Different Strokes for Different Folks

by admin on August 13, 2011

Last night I met with Gjon Feinstein, Mike Splane and Dan Burkhard to go over some recent games. Mike and Dan had just finished playing in the seven-round Kolty Chess Club championship.

Dan tied for fourth, with three wins and four draws, and he was very eager to show us a game from round five. It was a quintessential Dan Burkhard game, a completely strategic victory with no tactics. When you listen to Dan talk about chess, it seems as if he considers tactics at best a necessary evil; he would much prefer the game to be all strategic maneuvering. In this particular game, he he had his way.

There was a position in the opening, or early middlegame, that I thought was kind of interesting.

Black to move.

Dan’s opponent has just played 12. Bh3, and Dan surprised all of us by playing 12. … f5!?

Part of the surprise is that it seems inconsistent with his professed style of play. The highest praise you can give a move, in Dan’s world, is that it’s “flexible.” The worst thing that a move can be is “committal.” His idea of how to win a chess game is to sit there making flexible moves until the opponent makes a committal move, and then punish it.

But isn’t 12. … f5 just about as committal as they come? It fixes the pawn formation on the kingside and commits Black to accepting an ugly weak square on e6 and a potentially weak pawn on e7.

The reason for this decision, Dan said, was that he wanted his opponent to try to attack e7. Dan has so many pieces that can defend e6 and e7 that he isn’t the least bit worried. In fact, Dan insisted that the pawn on e7 and the hole on e6 are not weaknesses.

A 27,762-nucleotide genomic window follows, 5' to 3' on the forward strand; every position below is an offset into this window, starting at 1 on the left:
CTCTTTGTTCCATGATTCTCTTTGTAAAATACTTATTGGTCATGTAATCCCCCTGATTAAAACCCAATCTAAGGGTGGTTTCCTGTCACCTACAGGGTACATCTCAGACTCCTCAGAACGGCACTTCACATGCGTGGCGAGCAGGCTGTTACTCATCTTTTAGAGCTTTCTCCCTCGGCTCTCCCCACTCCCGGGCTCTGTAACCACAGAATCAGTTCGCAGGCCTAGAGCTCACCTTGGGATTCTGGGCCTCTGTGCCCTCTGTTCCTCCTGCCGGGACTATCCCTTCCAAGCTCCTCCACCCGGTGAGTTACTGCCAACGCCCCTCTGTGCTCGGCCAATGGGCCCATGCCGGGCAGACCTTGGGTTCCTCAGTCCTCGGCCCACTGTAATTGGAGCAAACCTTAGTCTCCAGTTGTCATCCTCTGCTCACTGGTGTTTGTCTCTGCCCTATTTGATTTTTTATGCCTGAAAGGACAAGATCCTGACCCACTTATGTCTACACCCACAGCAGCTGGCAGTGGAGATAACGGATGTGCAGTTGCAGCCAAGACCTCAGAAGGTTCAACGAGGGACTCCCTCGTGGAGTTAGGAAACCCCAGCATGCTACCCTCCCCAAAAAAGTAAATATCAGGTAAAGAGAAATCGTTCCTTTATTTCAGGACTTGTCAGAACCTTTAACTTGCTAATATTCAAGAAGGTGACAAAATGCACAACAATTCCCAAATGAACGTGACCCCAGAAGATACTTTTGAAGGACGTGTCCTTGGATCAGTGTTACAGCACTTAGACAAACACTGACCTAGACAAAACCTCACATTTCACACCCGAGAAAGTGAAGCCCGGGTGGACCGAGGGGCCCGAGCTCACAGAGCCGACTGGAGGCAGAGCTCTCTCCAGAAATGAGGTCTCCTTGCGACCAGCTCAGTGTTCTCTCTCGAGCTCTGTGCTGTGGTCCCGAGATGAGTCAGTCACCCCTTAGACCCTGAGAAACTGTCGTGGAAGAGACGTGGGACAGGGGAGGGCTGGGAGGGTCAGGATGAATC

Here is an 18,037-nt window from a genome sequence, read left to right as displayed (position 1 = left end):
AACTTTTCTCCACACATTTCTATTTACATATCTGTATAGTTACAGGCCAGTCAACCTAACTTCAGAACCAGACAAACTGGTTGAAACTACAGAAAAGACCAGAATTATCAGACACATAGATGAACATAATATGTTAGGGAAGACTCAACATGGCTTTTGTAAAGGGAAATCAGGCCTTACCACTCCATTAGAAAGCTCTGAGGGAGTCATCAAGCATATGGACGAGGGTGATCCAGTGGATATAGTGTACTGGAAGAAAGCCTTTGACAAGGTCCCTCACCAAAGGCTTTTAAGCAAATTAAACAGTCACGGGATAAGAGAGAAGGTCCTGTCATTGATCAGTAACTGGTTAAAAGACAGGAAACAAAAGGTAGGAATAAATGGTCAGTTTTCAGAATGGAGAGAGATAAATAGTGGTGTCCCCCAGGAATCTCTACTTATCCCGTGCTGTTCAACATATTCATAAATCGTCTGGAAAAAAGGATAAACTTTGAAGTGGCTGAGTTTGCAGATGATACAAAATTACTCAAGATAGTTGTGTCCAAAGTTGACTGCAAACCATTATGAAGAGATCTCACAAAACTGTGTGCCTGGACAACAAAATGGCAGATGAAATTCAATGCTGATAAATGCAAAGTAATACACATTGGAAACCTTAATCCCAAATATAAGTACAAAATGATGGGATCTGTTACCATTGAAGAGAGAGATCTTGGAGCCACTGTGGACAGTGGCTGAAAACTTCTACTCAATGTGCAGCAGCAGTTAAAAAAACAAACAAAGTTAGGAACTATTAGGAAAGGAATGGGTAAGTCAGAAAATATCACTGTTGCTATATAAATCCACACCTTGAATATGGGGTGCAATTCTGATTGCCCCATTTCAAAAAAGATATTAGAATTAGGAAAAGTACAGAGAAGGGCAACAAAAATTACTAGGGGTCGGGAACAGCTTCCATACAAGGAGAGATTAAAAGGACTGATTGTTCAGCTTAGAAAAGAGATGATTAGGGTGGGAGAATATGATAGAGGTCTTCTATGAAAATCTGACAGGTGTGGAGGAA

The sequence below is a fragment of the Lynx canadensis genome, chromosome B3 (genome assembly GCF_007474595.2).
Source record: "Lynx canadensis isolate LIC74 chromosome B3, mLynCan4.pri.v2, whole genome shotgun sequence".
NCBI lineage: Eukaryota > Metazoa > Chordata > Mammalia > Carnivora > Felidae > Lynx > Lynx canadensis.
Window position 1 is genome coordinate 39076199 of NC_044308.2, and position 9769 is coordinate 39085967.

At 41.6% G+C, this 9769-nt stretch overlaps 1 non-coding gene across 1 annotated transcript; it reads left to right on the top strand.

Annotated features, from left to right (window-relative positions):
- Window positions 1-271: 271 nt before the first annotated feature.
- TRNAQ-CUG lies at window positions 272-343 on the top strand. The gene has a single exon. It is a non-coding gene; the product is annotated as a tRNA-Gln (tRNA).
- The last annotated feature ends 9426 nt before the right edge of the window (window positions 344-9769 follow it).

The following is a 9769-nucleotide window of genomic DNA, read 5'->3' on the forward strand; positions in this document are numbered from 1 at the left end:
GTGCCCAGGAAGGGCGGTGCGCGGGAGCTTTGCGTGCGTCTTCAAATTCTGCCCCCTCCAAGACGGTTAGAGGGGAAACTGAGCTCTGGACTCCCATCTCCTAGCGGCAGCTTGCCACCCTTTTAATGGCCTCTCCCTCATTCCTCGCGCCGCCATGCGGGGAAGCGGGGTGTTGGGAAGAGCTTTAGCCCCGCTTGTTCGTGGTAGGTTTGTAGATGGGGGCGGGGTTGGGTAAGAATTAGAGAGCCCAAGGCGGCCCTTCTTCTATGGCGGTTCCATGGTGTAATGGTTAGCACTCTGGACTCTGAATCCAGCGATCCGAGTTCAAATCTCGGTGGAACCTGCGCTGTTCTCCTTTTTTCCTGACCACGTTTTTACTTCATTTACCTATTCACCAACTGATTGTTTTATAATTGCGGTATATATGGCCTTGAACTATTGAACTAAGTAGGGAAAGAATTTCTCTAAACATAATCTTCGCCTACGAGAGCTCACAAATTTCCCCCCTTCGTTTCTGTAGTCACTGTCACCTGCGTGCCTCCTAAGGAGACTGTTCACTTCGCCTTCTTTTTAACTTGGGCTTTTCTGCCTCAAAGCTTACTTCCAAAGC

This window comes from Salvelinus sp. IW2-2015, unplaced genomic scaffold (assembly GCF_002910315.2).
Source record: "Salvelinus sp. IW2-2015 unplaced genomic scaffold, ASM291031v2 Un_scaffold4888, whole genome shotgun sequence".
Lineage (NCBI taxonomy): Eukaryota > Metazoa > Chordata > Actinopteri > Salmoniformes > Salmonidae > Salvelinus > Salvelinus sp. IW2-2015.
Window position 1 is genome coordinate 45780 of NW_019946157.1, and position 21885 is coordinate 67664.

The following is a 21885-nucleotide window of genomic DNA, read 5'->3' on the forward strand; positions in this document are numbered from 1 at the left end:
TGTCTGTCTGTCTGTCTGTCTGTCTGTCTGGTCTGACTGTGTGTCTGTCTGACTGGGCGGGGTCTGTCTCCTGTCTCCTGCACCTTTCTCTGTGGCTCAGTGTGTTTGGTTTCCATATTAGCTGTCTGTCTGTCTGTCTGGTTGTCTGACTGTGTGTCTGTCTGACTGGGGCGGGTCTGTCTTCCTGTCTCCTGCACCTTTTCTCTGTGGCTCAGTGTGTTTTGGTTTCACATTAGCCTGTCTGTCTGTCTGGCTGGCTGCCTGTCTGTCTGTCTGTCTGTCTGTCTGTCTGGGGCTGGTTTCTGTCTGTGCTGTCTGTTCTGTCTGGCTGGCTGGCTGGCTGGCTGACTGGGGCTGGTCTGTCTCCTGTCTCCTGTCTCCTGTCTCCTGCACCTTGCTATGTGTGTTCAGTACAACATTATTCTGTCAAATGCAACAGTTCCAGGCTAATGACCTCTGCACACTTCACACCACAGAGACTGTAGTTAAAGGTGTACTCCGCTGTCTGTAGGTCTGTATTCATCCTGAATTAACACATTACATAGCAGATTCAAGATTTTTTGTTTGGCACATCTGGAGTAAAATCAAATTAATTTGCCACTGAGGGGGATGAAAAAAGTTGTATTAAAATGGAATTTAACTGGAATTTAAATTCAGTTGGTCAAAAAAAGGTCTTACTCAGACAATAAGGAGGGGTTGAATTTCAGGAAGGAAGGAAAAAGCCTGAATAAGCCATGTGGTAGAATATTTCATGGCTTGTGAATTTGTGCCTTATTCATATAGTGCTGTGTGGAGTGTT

As we analyzed the position, it became clear that his way of looking at it was totally different from ours. Gjon said that maybe 12. … f5 wasn’t so bad, because after 13. Re1 Black can play 13. … e5 right away. After 14. de Nc5 White is not going to be able to maintain the pawn on e6. As you can see, Gjon’s instinct, which I agree with, was to eliminate the weakness as quickly as possible.

But Dan, who was in denial that a weakness even existed, did not even consider … e5. His whole plan was to play … Re8, defend the pawn, and then start advancing his pawns on the queenside.

Dan’s plan absolutely worked to perfection. His opponent put his rook on e2, his queen on e1, and then just scratched his head because the queen and rook were going nowhere. He also never found a useful square for either of his bishops or the knight. Meanwhile, Dan slowly increased his pressure on the queenside with … a6, … b5, a pawn trade on b5, … b4, and tripling his heavy pieces on the a-file. Eventually he broke through and won a pawn, and that was that.

So do I now think that 12. … f5 was a good move? No. I would say that it’s not as bad as it looks. One reason it works is that White’s pieces are so badly organized. The piece that White really wants to maneuver to e6, the knight, absolutely can’t get there. But I think there are lots of things White could have done better than in the game. First, after 13. Re1 Re8 (if Black insists on this passive move) I would complete my development with 14. Be3, with ideas of playing c5 and threatening a discovered check. If Black plays 14. … c5 to stop the discovered check idea, now I think I would try to improve the position of my other bishop with Bf1, Bd3, Bf2, and h4. I’m going to push to h5 and try to loosen up his kingside pawns, and I am thinking about a possible sac on f5.